A local man comes into the house, almost knocking Maleva over, and announces what we already know – Jenny is dead, pushing up daisies, taking a dirt nap, snuffed it, kicked the bucket, etc. This really attracts the attention of Sir John and Capt. Montford. These two put on a display of typical British surprise coupled with impatience and indignation that they’re peaceful little hamlet should be intruded upon in such a manner. When they get the details out of the poor fellow Capt. Montford investigates ( does this guy not know the meaning of the word “retired” ?).
Doctor Lloyd takes a look at the leftovers, Capt. Montford dictates notes to the fellow wearing the bowler hat, Mr. Twiddle – the fellow in the bowler – admits to being a bit squeamish (considering what's just happened that’s understandable), and the fellow holding onto the dogs leash is Frank Andrews, the fellow who is engaged to Gwen Conliffe. He’s in charge of Sir Johns estate. Next to Jennys body is the body of Bela. They note that he’s not wearing any shoes, and that’s the last we hear of this juicy but worthless little detail. The fact they withhold from all film goers and those that are viewing this film to pontificate upon it is that Bela’s head is or should be beaten in, and the crime scene should be a bloody mess. The wolfs head cane that belongs to Larry is found near the body, and even though it could have killed Bela there isn’t a mark on it.
The following morning Larry is awoken by the sound of people in the house. Capt. Montford, Dr. Lloyd (who could be a vet for all we know), and Larry’s father pay him a visit to see how he is. When Montford sees that Larry is lucid enough to handle some questions he charges ahead. While he’s holding out the cane Larry volunteers that he killed the wolf with it. He also states the wolf bit him in the chest. Dr. Lloyd investigates the site of the wound, and finds there is no wound – not even a scar. A detail that will be addressed in the sequel. Montford does his best Jack Webb of Dragnet fame imitation and informs Larry they didn’t find hide nor hair of any wolf, but did find the lifeless body of Bela the gypsy.
I killed the wolf with that
Larry tries out for the role of Superman
The doctor (we still don’t what kind of doctor he is) suggests that Larry be allowed to get further rest. Montford wants to continue his questions but the doctor tells him in no uncertain terms that they’ll have to wait. It’s already painfully obvious that Larry is getting a bit upset. He says to his father that Montford is trying to convince him he killed a man when “I know I killed a wolf”.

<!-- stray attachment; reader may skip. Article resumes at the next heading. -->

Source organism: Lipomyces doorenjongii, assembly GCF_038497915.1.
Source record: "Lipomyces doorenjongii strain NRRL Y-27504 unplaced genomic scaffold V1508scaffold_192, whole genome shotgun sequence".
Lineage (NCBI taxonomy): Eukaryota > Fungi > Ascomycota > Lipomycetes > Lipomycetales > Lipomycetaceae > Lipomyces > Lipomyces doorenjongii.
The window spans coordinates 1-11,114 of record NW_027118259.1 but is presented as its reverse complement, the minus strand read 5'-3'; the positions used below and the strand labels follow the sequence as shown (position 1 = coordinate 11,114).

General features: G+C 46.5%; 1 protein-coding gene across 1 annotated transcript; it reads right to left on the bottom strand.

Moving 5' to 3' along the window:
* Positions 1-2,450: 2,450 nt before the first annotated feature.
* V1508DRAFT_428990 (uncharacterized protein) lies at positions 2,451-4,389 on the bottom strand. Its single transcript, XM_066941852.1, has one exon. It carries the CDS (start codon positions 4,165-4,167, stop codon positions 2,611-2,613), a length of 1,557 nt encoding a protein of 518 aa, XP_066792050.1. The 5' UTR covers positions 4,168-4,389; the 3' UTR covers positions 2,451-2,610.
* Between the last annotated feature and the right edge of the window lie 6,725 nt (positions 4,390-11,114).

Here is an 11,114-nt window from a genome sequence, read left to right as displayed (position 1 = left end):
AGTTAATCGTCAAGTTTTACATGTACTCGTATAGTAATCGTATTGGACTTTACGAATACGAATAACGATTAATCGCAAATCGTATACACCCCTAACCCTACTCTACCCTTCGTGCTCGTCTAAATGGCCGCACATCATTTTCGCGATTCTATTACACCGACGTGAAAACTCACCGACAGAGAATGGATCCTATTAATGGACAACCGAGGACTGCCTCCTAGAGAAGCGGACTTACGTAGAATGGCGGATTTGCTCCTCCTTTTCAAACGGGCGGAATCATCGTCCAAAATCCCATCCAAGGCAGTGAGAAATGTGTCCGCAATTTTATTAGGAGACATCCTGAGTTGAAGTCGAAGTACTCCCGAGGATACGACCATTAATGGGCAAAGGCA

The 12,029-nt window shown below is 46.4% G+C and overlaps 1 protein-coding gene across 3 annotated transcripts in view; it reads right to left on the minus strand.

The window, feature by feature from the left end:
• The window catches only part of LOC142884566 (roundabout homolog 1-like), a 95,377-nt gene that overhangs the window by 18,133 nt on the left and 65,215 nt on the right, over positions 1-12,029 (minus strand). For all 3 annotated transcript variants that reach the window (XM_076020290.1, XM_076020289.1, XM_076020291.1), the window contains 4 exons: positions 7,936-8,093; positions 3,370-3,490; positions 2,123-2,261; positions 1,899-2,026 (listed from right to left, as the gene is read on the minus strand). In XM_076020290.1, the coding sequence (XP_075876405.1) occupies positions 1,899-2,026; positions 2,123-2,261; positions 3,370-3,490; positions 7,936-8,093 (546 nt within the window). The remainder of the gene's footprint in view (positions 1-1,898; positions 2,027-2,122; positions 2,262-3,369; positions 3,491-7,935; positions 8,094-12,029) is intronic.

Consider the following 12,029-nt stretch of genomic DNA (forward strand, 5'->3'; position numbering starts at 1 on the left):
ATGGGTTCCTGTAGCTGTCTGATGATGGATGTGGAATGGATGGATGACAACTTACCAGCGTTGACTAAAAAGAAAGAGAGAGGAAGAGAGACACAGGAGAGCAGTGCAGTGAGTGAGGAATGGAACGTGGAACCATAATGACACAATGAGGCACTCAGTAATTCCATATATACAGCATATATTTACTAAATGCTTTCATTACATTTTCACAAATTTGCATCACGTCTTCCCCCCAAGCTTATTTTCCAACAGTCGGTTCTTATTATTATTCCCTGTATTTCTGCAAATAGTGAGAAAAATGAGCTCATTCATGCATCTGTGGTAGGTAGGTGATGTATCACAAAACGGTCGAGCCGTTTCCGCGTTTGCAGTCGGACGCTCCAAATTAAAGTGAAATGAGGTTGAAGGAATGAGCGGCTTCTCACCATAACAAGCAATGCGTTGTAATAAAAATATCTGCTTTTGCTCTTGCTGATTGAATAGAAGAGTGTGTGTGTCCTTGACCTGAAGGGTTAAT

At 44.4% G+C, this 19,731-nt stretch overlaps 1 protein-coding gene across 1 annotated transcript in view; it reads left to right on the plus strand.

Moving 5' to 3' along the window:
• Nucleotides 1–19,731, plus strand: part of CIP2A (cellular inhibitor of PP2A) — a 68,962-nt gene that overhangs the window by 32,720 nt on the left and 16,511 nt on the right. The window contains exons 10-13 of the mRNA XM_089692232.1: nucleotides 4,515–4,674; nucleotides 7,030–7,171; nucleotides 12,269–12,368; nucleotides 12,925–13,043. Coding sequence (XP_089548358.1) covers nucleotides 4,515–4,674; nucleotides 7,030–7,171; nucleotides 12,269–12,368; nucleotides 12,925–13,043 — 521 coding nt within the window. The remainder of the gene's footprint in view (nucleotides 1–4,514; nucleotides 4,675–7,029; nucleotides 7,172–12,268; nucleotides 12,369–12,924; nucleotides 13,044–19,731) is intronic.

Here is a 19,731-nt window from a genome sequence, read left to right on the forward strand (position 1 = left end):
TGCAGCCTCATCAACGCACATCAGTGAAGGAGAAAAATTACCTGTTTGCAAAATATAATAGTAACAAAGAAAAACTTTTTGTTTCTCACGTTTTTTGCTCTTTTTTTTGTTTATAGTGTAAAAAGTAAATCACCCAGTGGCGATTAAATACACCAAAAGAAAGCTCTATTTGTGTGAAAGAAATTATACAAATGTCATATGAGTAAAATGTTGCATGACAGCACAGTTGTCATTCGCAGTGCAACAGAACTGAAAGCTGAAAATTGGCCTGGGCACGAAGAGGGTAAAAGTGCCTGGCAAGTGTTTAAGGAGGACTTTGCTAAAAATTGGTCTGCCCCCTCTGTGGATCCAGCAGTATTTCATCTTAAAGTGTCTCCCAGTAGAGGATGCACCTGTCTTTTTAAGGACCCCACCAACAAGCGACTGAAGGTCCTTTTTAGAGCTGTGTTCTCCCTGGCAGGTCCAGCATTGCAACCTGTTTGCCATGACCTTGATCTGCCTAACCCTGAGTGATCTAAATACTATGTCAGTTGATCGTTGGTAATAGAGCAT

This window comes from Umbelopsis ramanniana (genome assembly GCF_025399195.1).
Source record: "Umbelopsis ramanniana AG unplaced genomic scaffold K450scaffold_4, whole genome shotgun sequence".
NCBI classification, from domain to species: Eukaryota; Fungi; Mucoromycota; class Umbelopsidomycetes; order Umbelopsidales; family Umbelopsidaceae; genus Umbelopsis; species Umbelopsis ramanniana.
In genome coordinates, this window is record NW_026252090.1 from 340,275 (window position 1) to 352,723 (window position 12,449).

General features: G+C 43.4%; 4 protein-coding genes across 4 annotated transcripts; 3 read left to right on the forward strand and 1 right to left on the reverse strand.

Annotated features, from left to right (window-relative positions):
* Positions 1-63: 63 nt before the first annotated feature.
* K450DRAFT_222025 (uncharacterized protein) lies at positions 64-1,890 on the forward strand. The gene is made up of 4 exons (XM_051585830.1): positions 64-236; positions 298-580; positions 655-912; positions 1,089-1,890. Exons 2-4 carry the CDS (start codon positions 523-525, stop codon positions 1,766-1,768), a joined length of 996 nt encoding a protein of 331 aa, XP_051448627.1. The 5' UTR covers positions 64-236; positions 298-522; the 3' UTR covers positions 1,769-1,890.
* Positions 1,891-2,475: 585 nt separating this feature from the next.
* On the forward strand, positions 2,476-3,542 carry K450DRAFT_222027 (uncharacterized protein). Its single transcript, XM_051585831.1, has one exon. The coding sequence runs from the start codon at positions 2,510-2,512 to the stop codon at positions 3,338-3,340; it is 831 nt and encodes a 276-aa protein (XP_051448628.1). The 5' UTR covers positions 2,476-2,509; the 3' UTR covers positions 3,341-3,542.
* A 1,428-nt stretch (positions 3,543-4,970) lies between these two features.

Sir John, Montford, and Dr. Lloyd go down stairs. Dr. Lloyd is of the opinion that Larry is “mentally unbalanced”. I couldn’t help but notice that when the Doctor said this Sir John did not come to his sons defense. Montford objects to the manner he was stopped in his questioning of Larry. Sir John finally comes to his sons aid, and has more than a few choice words for the doctor. The doctor agrees to hold off when it comes to any further diagnosis.
Jenny's mother and a few of her friends are in town gossiping and say that there were no murders before Larry Talbot came to town. As they finish talking Bela’s coffin is delivered the churchyard by the local funeral home. While it’s in the crypt awaiting burial Maleva and the Vicar have a few words. He can’t understand the gypsy way of life. Funerals are solemn occasions and not time for music, song, and merriment. Maleva says she wouldn’t change traditions even if she could. The vicar throws in the towel, and gives up talking to Maleva. Larry has snuck into the crypt without Maleva seeing him. She goes to the coffin, raises the lid nearest the head, and speaks to her son one last time. The dialog, along with the timbre of her voice give the words an otherworldly spookiness that I have not heard in any other classic horror film. "The way you walked was thorny, though no fault of your own, but as the rain enters the soil, the river enters the sea, so tears run to a predestined end. Now you will have peace for eternity."
Larry watches Maleva, and chokes up a bit when she talks. It’s at this point in the film when I think Larry is wondering if he really did kill Bela. When she finishes she closes the lid of the coffin and walks away. As soon as she leaves Larry approaches the coffin and starts to cry.